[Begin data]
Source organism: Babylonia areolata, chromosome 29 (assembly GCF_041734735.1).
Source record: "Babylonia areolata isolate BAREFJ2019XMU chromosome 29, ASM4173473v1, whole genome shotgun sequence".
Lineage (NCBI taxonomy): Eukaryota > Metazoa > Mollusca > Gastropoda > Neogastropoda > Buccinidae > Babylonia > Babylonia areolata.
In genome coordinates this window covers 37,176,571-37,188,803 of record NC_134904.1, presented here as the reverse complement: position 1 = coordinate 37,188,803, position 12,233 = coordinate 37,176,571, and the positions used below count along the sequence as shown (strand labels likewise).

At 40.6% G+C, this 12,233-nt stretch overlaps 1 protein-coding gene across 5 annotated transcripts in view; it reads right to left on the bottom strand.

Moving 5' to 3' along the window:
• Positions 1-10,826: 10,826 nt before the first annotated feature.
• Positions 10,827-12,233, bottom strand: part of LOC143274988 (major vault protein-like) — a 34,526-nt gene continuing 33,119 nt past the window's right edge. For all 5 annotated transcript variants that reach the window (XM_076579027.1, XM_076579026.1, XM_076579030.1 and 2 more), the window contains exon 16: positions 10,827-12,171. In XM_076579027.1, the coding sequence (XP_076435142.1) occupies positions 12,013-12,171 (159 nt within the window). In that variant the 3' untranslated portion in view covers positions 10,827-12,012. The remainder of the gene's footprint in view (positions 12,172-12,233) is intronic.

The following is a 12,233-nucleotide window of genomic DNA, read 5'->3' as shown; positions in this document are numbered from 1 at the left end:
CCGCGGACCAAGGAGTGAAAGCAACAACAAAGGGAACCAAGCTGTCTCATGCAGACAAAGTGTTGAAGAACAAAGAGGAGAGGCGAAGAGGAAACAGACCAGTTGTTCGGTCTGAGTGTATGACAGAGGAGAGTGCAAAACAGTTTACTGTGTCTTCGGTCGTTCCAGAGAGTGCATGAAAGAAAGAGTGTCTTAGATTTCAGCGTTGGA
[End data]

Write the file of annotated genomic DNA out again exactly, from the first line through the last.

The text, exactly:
Source organism: Babylonia areolata, chromosome 29 (assembly GCF_041734735.1).
Source record: "Babylonia areolata isolate BAREFJ2019XMU chromosome 29, ASM4173473v1, whole genome shotgun sequence".
Lineage (NCBI taxonomy): Eukaryota > Metazoa > Mollusca > Gastropoda > Neogastropoda > Buccinidae > Babylonia > Babylonia areolata.
In genome coordinates this window covers 37,176,571-37,188,803 of record NC_134904.1, presented here as the reverse complement: position 1 = coordinate 37,188,803, position 12,233 = coordinate 37,176,571, and the positions used below count along the sequence as shown (strand labels likewise).

At 40.6% G+C, this 12,233-nt stretch overlaps 1 protein-coding gene across 5 annotated transcripts in view; it reads right to left on the bottom strand.

Moving 5' to 3' along the window:
• Positions 1-10,826: 10,826 nt before the first annotated feature.
• Positions 10,827-12,233, bottom strand: part of LOC143274988 (major vault protein-like) — a 34,526-nt gene continuing 33,119 nt past the window's right edge. For all 5 annotated transcript variants that reach the window (XM_076579027.1, XM_076579026.1, XM_076579030.1 and 2 more), the window contains exon 16: positions 10,827-12,171. In XM_076579027.1, the coding sequence (XP_076435142.1) occupies positions 12,013-12,171 (159 nt within the window). In that variant the 3' untranslated portion in view covers positions 10,827-12,012. The remainder of the gene's footprint in view (positions 12,172-12,233) is intronic.

The following is a 12,233-nucleotide window of genomic DNA, read 5'->3' as shown; positions in this document are numbered from 1 at the left end:
CCGCGGACCAAGGAGTGAAAGCAACAACAAAGGGAACCAAGCTGTCTCATGCAGACAAAGTGTTGAAGAACAAAGAGGAGAGGCGAAGAGGAAACAGACCAGTTGTTCGGTCTGAGTGTATGACAGAGGAGAGTGCAAAACAGTTTACTGTGTCTTCGGTCGTTCCAGAGAGTGCATGAAAGAAAGAGTGTCTTAGATTTCAGCGTTGGA